July 24, 2017 was a dark day for digital art.

With the roll out of the Windows 10 Fall Creators Update, Microsoft announced that the iconic digital drawing program, Paint, was being placed on its “Deprecated” list. That meant that the electronic arts application was no longer “in active development and might be removed in future releases.”

A wave of nostalgia swept across the globe as people mourned the loss of the painting program that let people draw horrible pictures. The beauty of Paint was that you didn’t have to have a fine arts degree to understand the intuitive controls; Paint was simple enough for a toddler to understand. The program’s simplicity also made it an ideal tool for helping novice computer users learn how to use the mouse.

With the advent of touch screens and trackpads, is Paint now obsolete? Not everyone thinks so.

Painters Do More Than Mourn

In the minutes and hours after Microsoft’s announcement, eulogies popped up lamenting the loss of this iconic program.

Not everyone was preparing for the 32-year-old program’s funeral, however. Some marshalled support to keep the application in Windows. Change.org quickly gained more than a dozen “Save MS Paint” petitions.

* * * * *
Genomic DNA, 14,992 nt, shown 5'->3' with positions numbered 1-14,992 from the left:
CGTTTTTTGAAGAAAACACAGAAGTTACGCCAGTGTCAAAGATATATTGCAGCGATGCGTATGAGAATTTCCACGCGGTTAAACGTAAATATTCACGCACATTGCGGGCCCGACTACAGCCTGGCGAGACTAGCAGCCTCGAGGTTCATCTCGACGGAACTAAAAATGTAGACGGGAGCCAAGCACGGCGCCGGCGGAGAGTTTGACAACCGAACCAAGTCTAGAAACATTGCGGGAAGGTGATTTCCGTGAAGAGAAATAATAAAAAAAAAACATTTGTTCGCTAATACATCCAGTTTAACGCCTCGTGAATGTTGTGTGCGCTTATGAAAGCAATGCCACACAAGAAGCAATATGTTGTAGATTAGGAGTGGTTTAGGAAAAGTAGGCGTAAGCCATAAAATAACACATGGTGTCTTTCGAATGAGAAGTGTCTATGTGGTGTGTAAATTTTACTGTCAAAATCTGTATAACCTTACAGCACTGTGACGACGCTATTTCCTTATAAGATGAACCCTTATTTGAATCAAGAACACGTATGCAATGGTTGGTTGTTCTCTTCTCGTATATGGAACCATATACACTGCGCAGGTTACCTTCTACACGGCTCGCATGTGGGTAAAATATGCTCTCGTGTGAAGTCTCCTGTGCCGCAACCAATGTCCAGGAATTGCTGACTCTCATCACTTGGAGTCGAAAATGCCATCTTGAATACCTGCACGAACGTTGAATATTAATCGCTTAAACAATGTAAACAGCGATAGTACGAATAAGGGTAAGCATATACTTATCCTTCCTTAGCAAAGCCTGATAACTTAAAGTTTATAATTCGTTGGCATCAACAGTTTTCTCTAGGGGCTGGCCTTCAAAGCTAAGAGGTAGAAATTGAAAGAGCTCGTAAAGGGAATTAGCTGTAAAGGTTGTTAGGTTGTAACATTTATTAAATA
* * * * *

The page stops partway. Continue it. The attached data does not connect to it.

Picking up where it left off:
Microsoft Listens

Before the day was over, Microsoft’s Megan Saunders shared a post to the company’s blog, entitled, “MS Paint fans rejoice: The original art app isn’t going anywhere – except to the Windows Store for free!”

The blogpost let the world know that the pioneering software company had heard the people’s pleas to save Paint:

“Today, we’ve seen an incredible outpouring of support and nostalgia around MS Paint. If there’s anything we learned, it’s that after 32 years, MS Paint has a lot of fans. It’s been amazing to see so much love for our trusty old app. Amidst today’s commentary around MS Paint we wanted to take this opportunity to set the record straight, clear up some confusion and share some good news. “MS Paint is here to stay, it will just have a new home soon, in the Windows Store where it will be available for free.”

In other words, Paint won’t be a default program in future Windows releases, but users can still download the app. Hey, it’s not much, but we’ll take it.

Not All Sunshine and Flowers

The flaw behind Microsoft’s new strategy to move Paint to the Windows Store is that many businesses don’t allow their employees to download applications to their work computers. While you will be perfectly capable of wasting hours of your own time Microsoft Painting at home, you’ll now have to learn to spend idle time on the company’s dime experimenting with Paint 3D (or reading articles on Urbo).

Only time will tell if Paint 3D will live up to the standards set by its predecessor. For the time being, however, we can breathe a sigh of relief.